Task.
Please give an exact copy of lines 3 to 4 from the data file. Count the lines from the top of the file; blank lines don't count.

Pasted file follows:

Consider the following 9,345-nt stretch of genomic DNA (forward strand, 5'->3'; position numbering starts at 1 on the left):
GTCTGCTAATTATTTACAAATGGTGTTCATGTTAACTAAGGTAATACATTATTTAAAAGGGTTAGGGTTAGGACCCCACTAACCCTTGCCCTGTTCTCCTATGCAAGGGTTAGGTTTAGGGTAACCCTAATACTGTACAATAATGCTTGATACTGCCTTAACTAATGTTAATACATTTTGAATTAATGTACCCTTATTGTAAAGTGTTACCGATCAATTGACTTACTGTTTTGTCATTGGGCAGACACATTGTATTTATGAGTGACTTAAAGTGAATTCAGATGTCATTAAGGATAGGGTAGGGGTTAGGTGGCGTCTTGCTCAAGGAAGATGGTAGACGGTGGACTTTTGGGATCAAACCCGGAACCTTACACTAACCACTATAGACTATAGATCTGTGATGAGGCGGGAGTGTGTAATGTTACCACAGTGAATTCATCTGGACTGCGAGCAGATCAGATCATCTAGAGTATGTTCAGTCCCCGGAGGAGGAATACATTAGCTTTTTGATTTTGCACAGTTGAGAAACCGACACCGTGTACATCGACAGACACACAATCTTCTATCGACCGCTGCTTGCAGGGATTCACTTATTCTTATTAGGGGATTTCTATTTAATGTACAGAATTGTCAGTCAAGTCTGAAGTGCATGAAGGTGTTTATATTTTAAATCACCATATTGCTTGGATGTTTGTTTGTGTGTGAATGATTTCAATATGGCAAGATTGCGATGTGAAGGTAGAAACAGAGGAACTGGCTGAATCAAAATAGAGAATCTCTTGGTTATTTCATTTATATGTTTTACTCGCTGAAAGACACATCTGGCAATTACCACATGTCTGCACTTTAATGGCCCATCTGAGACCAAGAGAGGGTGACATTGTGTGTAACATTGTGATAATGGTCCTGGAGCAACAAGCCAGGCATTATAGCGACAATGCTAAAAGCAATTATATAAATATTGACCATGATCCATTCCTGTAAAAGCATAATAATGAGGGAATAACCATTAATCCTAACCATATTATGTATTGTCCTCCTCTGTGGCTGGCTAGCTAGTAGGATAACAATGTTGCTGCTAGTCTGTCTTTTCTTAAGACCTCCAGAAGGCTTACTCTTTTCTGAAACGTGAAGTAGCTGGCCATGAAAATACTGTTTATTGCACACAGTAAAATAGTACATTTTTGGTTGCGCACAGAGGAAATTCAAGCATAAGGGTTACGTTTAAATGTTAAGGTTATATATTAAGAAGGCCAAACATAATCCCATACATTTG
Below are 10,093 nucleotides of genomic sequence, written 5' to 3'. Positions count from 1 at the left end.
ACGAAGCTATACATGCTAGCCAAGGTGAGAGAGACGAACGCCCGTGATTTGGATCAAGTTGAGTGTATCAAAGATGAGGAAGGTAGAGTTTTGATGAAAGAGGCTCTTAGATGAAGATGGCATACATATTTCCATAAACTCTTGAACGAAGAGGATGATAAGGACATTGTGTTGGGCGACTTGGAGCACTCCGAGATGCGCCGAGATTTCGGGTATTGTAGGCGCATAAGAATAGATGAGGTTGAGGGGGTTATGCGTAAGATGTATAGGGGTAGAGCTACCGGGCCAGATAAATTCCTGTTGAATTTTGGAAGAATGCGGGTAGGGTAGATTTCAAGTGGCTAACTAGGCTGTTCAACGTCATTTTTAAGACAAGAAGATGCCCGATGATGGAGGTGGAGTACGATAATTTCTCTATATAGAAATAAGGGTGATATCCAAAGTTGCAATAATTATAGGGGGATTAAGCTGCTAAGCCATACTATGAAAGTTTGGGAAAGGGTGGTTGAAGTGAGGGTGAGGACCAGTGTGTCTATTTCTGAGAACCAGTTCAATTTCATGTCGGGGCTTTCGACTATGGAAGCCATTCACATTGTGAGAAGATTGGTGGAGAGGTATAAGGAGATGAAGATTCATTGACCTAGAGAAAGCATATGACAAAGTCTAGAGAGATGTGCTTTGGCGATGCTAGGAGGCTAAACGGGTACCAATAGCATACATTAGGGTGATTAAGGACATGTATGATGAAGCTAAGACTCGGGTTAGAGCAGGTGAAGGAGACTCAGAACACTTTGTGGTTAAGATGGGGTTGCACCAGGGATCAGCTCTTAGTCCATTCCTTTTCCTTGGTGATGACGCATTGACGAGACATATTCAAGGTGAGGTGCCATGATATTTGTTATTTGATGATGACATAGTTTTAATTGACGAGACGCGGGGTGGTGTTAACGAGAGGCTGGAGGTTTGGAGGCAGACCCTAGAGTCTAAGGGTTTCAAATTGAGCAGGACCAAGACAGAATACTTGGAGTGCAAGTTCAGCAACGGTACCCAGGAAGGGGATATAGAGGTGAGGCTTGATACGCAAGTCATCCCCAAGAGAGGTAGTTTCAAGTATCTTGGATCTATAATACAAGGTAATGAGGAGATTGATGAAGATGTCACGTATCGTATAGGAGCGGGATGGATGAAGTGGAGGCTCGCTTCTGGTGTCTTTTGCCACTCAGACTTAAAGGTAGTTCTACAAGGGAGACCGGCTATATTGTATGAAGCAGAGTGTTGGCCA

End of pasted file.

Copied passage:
Below are 10,093 nucleotides of genomic sequence, written 5' to 3'. Positions count from 1 at the left end.
ACGAAGCTATACATGCTAGCCAAGGTGAGAGAGACGAACGCCCGTGATTTGGATCAAGTTGAGTGTATCAAAGATGAGGAAGGTAGAGTTTTGATGAAAGAGGCTCTTAGATGAAGATGGCATACATATTTCCATAAACTCTTGAACGAAGAGGATGATAAGGACATTGTGTTGGGCGACTTGGAGCACTCCGAGATGCGCCGAGATTTCGGGTATTGTAGGCGCATAAGAATAGATGAGGTTGAGGGGGTTATGCGTAAGATGTATAGGGGTAGAGCTACCGGGCCAGATAAATTCCTGTTGAATTTTGGAAGAATGCGGGTAGGGTAGATTTCAAGTGGCTAACTAGGCTGTTCAACGTCATTTTTAAGACAAGAAGATGCCCGATGATGGAGGTGGAGTACGATAATTTCTCTATATAGAAATAAGGGTGATATCCAAAGTTGCAATAATTATAGGGGGATTAAGCTGCTAAGCCATACTATGAAAGTTTGGGAAAGGGTGGTTGAAGTGAGGGTGAGGACCAGTGTGTCTATTTCTGAGAACCAGTTCAATTTCATGTCGGGGCTTTCGACTATGGAAGCCATTCACATTGTGAGAAGATTGGTGGAGAGGTATAAGGAGATGAAGATTCATTGACCTAGAGAAAGCATATGACAAAGTCTAGAGAGATGTGCTTTGGCGATGCTAGGAGGCTAAACGGGTACCAATAGCATACATTAGGGTGATTAAGGACATGTATGATGAAGCTAAGACTCGGGTTAGAGCAGGTGAAGGAGACTCAGAACACTTTGTGGTTAAGATGGGGTTGCACCAGGGATCAGCTCTTAGTCCATTCCTTTTCCTTGGTGATGACGCATTGACGAGACATATTCAAGGTGAGGTGCCATGATATTTGTTATTTGATGATGACATAGTTTTAATTGACGAGACGCGGGGTGGTGTTAACGAGAGGCTGGAGGTTTGGAGGCAGACCCTAGAGTCTAAGGGTTTCAAATTGAGCAGGACCAAGACAGAATACTTGGAGTGCAAGTTCAGCAACGGTACCCAGGAAGGGGATATAGAGGTGAGGCTTGATACGCAAGTCATCCCCAAGAGAGGTAGTTTCAAGTATCTTGGATCTATAATACAAGGTAATGAGGAGATTGATGAAGATGTCACGTATCGTATAGGAGCGGGATGGATGAAGTGGAGGCTCGCTTCTGGTGTCTTTTGCCACTCAGACTTAAAGGTAGTTCTACAAGGGAGACCGGCTATATTGTATGAAGCAGAGTGTTGGCCA